Their role has come full circle and they are now expected to be trusted advisors who can interpret the numbers to direct corporate strategy. In my observation, these new tough responsibilities have contributed to many people either shying away or shunning the profession altogether.
Speaking of the global financial crisis, with economies around the world managing the after-effects of the downturn, there is no doubt that the role of accountants has broadened from being number crunchers confined in the back office. Can you share with us about these roles in today’s globalised world?
The days of the so called ‘number crunchers’ in the back room are over. The role of professionals has radically evolved as accountants are taking a more prominent charge in driving the direction of the organisations for which they work.
Whatever their specialties, professional accountants need to not only possess a gift with numbers and a penchant for detail but also be able to decipher the volumes of rules and regulations and communicate them to the business senior executives.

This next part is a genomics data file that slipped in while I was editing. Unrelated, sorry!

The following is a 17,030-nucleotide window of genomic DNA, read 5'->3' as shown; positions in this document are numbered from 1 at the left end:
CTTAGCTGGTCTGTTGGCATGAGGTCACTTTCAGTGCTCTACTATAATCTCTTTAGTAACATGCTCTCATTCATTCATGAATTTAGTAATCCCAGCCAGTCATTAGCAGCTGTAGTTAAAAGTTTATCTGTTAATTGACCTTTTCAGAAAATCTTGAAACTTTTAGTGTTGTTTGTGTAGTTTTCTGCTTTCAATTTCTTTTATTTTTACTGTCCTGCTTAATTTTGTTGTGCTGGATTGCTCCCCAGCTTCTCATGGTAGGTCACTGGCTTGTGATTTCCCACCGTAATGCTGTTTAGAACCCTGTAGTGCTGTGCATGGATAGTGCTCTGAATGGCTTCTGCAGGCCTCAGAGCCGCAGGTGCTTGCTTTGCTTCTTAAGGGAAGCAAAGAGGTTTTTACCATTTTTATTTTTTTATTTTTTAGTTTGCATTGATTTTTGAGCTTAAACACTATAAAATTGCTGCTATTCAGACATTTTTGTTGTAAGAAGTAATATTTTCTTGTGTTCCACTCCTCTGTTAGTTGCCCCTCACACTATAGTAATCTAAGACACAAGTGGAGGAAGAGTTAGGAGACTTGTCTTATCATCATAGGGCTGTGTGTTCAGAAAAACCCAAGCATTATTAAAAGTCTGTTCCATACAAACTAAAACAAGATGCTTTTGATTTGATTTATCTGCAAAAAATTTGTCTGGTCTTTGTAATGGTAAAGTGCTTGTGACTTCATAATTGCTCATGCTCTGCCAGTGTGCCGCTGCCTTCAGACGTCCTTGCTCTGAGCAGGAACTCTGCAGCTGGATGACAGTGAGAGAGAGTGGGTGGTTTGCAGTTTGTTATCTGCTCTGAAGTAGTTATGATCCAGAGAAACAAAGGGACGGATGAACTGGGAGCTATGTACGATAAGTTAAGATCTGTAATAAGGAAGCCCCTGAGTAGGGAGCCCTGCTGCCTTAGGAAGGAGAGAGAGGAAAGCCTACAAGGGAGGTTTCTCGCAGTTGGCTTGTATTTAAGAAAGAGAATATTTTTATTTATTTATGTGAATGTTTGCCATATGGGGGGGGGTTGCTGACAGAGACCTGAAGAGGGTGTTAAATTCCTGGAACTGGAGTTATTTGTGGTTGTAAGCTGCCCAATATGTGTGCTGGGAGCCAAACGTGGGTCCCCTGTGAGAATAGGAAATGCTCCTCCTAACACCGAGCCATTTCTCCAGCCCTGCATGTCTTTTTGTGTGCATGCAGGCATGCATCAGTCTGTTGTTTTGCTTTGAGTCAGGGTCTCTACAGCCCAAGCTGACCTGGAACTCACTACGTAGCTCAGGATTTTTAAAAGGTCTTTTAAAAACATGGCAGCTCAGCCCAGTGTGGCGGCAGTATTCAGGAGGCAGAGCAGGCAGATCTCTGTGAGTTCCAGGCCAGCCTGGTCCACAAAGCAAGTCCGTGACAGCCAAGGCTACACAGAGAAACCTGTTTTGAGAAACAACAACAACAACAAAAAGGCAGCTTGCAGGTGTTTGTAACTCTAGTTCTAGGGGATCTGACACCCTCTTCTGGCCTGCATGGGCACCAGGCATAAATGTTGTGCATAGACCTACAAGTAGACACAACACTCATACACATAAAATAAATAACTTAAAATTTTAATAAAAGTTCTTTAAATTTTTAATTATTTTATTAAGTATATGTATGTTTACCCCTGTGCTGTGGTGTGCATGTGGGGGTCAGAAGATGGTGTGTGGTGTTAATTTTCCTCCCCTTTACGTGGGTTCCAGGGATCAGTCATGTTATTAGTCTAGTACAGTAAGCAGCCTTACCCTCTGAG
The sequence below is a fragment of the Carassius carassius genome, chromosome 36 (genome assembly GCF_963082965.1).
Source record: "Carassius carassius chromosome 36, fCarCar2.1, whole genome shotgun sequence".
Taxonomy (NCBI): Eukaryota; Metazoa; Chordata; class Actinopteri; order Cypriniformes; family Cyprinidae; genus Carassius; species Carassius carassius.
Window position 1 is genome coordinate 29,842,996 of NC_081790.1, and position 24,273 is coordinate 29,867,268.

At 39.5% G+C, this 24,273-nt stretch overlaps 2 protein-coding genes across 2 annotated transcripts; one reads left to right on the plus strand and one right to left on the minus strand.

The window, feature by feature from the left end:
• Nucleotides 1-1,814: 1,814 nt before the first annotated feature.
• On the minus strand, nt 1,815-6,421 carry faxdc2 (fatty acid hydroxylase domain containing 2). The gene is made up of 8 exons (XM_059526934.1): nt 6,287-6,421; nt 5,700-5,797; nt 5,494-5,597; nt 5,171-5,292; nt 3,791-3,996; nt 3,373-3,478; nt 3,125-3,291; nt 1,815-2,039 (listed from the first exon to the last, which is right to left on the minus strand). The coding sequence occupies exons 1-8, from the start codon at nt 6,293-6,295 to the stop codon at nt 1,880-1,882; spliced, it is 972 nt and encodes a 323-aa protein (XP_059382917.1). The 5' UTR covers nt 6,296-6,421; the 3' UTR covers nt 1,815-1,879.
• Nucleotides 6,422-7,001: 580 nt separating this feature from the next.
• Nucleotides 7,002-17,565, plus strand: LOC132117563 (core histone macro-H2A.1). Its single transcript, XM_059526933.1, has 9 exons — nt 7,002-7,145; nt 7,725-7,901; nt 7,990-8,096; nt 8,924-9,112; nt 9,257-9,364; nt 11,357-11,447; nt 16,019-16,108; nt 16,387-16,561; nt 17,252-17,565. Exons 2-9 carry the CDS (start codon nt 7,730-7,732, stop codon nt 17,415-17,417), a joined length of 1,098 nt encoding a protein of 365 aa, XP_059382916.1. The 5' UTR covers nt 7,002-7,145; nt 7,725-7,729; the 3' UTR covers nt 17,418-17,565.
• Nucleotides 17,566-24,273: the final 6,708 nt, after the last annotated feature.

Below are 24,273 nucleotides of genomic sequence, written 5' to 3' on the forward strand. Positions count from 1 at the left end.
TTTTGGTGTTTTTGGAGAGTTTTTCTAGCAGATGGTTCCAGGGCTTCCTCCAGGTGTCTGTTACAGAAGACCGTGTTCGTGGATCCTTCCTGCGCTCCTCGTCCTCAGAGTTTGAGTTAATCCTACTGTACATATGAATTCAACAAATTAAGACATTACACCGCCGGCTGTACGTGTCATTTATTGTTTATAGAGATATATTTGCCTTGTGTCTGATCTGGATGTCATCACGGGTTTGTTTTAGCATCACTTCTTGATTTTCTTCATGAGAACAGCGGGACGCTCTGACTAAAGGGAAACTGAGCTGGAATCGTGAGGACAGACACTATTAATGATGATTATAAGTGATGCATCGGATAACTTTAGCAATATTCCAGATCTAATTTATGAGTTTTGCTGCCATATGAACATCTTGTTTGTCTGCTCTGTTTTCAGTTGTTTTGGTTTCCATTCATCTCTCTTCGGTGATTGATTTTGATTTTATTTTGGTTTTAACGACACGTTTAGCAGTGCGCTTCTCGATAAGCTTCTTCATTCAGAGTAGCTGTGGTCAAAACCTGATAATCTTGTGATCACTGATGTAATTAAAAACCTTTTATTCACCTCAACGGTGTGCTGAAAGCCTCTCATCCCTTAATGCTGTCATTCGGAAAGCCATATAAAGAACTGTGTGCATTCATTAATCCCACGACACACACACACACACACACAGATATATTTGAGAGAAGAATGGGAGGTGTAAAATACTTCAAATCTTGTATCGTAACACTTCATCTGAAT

Businesses have become highly complex and the work of accountants or auditors can no longer be done in isolation. It requires an understanding of tax, IT and law – and the absence of these skills in a professional accountant will compromise the audit quality, for example. But alongside the technical skills, finance professionals also need to possess the ‘soft skills’, such as the ability to communicate with stakeholders is also becoming increasingly important.
On the same note, with the UAE government reacting to the financial crisis by implementing massive regulatory overhaul, what are organisations doing to come into compliance with these regulations?